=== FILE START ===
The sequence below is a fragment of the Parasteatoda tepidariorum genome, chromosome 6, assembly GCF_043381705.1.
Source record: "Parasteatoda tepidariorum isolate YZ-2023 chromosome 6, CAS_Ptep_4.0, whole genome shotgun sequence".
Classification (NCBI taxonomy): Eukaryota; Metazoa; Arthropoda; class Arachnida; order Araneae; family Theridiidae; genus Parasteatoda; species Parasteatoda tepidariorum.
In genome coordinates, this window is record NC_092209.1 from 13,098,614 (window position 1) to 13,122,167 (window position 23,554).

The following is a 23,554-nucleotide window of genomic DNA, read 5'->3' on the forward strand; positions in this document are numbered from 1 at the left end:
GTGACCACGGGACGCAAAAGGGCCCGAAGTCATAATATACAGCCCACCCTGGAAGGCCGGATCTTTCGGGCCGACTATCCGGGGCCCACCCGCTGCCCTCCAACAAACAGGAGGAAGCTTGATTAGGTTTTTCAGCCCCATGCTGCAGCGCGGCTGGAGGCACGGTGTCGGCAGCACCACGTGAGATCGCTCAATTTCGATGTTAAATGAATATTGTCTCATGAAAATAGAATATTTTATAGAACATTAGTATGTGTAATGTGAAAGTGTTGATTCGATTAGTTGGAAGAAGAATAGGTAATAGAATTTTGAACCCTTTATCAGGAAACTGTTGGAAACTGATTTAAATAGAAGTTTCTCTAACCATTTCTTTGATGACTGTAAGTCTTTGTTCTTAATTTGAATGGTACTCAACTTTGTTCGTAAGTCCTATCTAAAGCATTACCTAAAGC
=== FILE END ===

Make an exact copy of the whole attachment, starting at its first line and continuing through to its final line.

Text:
The sequence below is a fragment of the Parasteatoda tepidariorum genome, chromosome 6, assembly GCF_043381705.1.
Source record: "Parasteatoda tepidariorum isolate YZ-2023 chromosome 6, CAS_Ptep_4.0, whole genome shotgun sequence".
Classification (NCBI taxonomy): Eukaryota; Metazoa; Arthropoda; class Arachnida; order Araneae; family Theridiidae; genus Parasteatoda; species Parasteatoda tepidariorum.
In genome coordinates, this window is record NC_092209.1 from 13,098,614 (window position 1) to 13,122,167 (window position 23,554).

The following is a 23,554-nucleotide window of genomic DNA, read 5'->3' on the forward strand; positions in this document are numbered from 1 at the left end:
GTGACCACGGGACGCAAAAGGGCCCGAAGTCATAATATACAGCCCACCCTGGAAGGCCGGATCTTTCGGGCCGACTATCCGGGGCCCACCCGCTGCCCTCCAACAAACAGGAGGAAGCTTGATTAGGTTTTTCAGCCCCATGCTGCAGCGCGGCTGGAGGCACGGTGTCGGCAGCACCACGTGAGATCGCTCAATTTCGATGTTAAATGAATATTGTCTCATGAAAATAGAATATTTTATAGAACATTAGTATGTGTAATGTGAAAGTGTTGATTCGATTAGTTGGAAGAAGAATAGGTAATAGAATTTTGAACCCTTTATCAGGAAACTGTTGGAAACTGATTTAAATAGAAGTTTCTCTAACCATTTCTTTGATGACTGTAAGTCTTTGTTCTTAATTTGAATGGTACTCAACTTTGTTCGTAAGTCCTATCTAAAGCATTACCTAAAGC